The Gene-O-Rama brochure and registration are available here.

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This week’s crème de la crème — February 6, 2016

Some of the bijoux I discovered this week.

Megaphone02Blogs
Alberta Homestead Records Document a Citizenship by Michael John Neill on RootDig.

Québec notarial records by Sheilagh Doerfler on Vita Brevis.

Nova Scotia Cemeteries Website by Diane Tibert on Roots to the Past.

Zion Evangelical Church Members List 1915, Part 1 and Part 2 by Ian Hadden on Ian Hadden’s Family History.

What to expect in 2016: A belated preview by Claire Santry on Irish Genealogy News.

Essex Archives Online by Dick Eastman on Eastman’s Online Genealogy Newsletter.

FindmyPast to add 10 million Irish Catholic records in March by Chris Paton on The British GENES.

Article
Cannons were fired on Île-Ste-Hélène to honour Queen Victoria by John Kalbfleisch, Montreal Gazette.

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Findmypast launches largest online collection of US marriages

Findmypast announced yesterday at RootsTech that, in partnership with FamilySearch International, it will launch the single largest online collection of U.S. marriages in history.

They plan to publish at least 100 million marriage records from 1650 to 2010. More than 60 percent of these marriages records have never been published online.

To kick start the collection, Findmypast launched the first 33 million records yesterday.

FindMyPast logoFindmypast CEO Annelies van den Belt said, “The launch of the US marriages project is central to our growth strategy in the U.S. The millions of new US records will complement Findmypast’s massive collection of British and Irish data allowing us to provide many more connections and a more comprehensive experience to family historians in the US and all over the world.”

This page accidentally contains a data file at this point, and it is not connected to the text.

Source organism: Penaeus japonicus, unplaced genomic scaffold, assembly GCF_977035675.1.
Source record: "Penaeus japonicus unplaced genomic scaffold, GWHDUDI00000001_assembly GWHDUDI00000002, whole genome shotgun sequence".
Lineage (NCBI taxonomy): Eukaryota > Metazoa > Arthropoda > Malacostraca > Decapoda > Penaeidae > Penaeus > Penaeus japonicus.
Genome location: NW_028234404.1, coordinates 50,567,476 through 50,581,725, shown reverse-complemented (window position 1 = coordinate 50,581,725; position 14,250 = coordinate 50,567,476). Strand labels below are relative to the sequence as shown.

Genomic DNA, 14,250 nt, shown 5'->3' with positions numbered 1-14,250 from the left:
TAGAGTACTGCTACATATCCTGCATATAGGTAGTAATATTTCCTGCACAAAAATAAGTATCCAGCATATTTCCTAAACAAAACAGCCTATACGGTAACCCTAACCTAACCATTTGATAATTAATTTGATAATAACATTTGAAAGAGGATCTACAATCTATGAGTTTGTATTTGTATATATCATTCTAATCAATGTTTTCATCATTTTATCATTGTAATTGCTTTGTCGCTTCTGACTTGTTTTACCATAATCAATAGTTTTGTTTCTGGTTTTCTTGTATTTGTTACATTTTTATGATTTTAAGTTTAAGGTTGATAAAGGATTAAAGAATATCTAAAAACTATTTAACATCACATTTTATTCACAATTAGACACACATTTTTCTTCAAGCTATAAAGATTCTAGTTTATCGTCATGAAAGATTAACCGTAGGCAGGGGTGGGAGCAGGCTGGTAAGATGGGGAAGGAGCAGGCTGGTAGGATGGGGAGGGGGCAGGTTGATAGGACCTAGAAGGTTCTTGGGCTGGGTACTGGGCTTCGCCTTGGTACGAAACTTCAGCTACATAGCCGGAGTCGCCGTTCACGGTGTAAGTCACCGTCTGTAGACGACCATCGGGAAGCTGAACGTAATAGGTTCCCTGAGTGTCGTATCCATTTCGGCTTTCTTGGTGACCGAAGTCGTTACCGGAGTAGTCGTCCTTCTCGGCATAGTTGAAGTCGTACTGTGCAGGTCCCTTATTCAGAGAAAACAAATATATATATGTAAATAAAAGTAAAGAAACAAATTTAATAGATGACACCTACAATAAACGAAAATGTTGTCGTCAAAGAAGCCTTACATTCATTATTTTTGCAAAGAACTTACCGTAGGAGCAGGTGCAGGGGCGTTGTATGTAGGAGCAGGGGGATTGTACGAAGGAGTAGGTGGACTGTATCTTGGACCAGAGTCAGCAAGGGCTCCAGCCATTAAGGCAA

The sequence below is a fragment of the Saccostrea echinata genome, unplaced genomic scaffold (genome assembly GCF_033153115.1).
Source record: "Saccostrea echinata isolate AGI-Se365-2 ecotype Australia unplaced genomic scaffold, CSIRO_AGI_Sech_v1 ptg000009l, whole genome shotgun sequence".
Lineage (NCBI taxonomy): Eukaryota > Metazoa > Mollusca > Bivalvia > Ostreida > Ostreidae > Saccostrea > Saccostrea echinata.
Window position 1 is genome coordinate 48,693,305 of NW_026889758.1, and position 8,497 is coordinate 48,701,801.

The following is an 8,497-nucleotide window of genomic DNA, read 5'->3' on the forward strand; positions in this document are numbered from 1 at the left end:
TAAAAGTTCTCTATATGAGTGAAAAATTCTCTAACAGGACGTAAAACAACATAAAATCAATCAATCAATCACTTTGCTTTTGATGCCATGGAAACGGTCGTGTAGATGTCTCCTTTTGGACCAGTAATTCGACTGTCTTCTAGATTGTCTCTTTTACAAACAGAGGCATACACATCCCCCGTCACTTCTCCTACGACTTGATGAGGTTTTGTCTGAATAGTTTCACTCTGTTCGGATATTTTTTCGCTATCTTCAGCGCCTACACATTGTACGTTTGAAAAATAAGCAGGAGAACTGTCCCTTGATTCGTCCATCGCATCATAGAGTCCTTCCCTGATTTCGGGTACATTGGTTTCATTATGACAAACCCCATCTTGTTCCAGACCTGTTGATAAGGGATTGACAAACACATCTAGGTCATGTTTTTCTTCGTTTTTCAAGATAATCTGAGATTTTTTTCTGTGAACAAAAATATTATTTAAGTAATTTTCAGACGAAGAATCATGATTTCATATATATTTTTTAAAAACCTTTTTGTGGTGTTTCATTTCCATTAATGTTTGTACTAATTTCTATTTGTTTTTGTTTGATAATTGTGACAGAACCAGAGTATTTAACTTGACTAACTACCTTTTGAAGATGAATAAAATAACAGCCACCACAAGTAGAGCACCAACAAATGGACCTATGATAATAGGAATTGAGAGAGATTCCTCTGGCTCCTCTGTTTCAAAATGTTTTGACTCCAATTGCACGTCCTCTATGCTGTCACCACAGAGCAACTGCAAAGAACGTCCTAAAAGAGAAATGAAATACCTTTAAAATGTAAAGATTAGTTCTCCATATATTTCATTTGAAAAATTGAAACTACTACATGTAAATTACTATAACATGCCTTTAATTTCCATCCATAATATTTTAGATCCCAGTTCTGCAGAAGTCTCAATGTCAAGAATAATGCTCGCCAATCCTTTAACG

As usual, when I heard the news, I looked for my ancestors’ marriages. The results were a bit hit and miss for me. The marriages I uncovered were those that took place in the late 19th and early 20th century, and I had already found them elsewhere. There are, however, many more records to publish online.

Note to file, Findmypast: It sure would be nice to see the spouse’s last name in the list of results.

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RootsTech live streaming schedule and handouts for Saturday

The following presentations at RootsTech in Salt Lake City, on Saturday, February 6, will be streamed live on the home page of RootsTech.org. The times listed below are in Eastern time.

10:30 a.m. — RootsTech General Session: Michael Leavitt

1:00 p.m. —  Photos — Emerging Technologies in Photography: Jens Nielsen

3:30 p.m. — Become a Master Searcher on Ancestry: Anne Mitchell

5:00 p.m. — Homespun and Calico: Researching our Foremothers: Peggy Lauritzen
Handout

6:30 p.m. — Using the Genealogical Proof Standard for Success: James Ison
Handout

The schedule and handouts for Friday, February 5, are availabe here. The syllabi for many of the presentations can be found here.

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Webinar tonight about less well-known sources for British family history